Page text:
I would like to welcome the convening of this meeting. We believe it is important that the Security Council meets and discusses various issues in public. In particular we welcome this moving further from briefings on thematic issues to discussions of situation-specific issues. I think that the meeting today provides a very welcome innovation, which I hope will be followed in the coming months.
I would like also to congratulate Ambassador Fowler for his report and to express the particular gratitude of my delegation for his hard work and innovative approach, an innovative approach that he developed in addressing the question of sanctions against UNITA.
I do not wish to add anything to the remarks made by various members of the Council on the purpose and nature of sanctions or on the need to make the sanctions effective. I think that this is fairly clear. And it is also clear that the sanctions are an important instrument intended to help in the effort to stop the war in Angola and to bring peace negotiations to a successful stage. What I would like to do is to make a few random remarks regarding sanctions and issues that come to mind when reading the very interesting report of Ambassador Fowler.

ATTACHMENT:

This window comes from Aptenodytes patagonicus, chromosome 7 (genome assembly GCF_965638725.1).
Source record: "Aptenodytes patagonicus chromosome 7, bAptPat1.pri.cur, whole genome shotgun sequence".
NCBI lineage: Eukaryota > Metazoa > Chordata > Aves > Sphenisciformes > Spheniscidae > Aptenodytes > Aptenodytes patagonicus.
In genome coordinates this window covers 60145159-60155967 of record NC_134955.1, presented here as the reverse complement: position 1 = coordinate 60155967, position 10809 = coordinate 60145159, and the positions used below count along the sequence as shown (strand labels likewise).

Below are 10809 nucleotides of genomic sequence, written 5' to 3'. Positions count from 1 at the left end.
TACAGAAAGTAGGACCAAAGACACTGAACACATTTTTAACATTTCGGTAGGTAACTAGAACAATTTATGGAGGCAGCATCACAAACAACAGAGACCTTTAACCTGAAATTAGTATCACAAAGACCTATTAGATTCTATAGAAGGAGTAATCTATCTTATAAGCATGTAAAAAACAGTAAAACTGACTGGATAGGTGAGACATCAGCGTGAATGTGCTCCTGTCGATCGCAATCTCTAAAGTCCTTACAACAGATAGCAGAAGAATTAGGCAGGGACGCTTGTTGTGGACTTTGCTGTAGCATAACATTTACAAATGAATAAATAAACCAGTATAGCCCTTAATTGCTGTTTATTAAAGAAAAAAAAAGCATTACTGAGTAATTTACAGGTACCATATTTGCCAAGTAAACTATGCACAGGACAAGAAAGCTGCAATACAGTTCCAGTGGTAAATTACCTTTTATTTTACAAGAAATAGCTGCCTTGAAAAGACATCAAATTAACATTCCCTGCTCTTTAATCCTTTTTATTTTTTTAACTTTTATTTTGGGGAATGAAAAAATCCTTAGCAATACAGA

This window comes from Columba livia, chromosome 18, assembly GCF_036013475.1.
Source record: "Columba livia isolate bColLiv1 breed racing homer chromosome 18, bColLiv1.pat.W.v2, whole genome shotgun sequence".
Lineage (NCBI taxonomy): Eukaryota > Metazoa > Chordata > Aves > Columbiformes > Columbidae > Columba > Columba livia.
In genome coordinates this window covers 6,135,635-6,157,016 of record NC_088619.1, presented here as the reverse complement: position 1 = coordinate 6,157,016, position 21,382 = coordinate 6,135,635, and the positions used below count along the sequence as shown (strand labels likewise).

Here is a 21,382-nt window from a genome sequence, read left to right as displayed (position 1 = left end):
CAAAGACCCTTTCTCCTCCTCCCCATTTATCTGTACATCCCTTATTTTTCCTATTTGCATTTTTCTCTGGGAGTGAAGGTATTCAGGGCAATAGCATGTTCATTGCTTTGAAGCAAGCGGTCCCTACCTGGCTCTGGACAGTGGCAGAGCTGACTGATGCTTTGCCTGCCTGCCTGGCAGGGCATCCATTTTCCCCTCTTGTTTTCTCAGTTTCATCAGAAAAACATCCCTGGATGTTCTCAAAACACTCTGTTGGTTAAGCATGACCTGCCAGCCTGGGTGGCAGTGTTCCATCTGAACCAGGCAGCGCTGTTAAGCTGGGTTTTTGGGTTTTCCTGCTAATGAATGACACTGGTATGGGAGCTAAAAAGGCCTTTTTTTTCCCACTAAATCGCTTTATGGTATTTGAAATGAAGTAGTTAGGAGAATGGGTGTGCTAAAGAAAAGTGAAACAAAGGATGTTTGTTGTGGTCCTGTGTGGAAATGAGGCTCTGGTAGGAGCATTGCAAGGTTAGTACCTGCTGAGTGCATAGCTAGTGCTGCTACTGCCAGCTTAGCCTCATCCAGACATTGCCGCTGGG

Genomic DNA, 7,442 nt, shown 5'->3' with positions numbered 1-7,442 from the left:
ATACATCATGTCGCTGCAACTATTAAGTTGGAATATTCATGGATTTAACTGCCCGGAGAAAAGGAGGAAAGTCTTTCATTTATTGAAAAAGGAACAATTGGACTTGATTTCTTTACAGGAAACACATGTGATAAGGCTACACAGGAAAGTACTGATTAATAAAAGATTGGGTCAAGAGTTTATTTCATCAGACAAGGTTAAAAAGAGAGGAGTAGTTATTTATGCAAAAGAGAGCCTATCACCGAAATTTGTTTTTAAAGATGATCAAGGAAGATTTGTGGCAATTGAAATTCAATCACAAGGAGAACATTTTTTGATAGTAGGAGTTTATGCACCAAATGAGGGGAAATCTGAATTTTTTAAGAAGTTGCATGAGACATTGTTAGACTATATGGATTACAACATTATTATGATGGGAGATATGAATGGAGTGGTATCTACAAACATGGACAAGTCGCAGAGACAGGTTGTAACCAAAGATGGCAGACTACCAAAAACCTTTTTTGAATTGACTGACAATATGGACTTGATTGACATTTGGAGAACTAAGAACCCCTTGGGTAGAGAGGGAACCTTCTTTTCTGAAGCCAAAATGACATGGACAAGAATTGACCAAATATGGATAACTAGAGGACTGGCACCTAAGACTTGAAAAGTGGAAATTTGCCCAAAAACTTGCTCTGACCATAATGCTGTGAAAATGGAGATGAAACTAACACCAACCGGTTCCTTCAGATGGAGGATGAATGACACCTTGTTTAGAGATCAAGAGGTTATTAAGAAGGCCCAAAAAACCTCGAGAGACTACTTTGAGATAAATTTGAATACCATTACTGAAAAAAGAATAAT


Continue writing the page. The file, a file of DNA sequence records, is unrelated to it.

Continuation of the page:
I think that one of the thoughts that comes to mind is that it is impossible to overlook the fact that in the past the implementation of the sanctions regime shared the fate of the overall context of the efforts to implement the Lusaka Protocol. Sanctions are an important policy instrument, but they are only one in a series of policy instruments and share the fate of the overall policy approach to a given situation. I think this is something worth keeping in mind.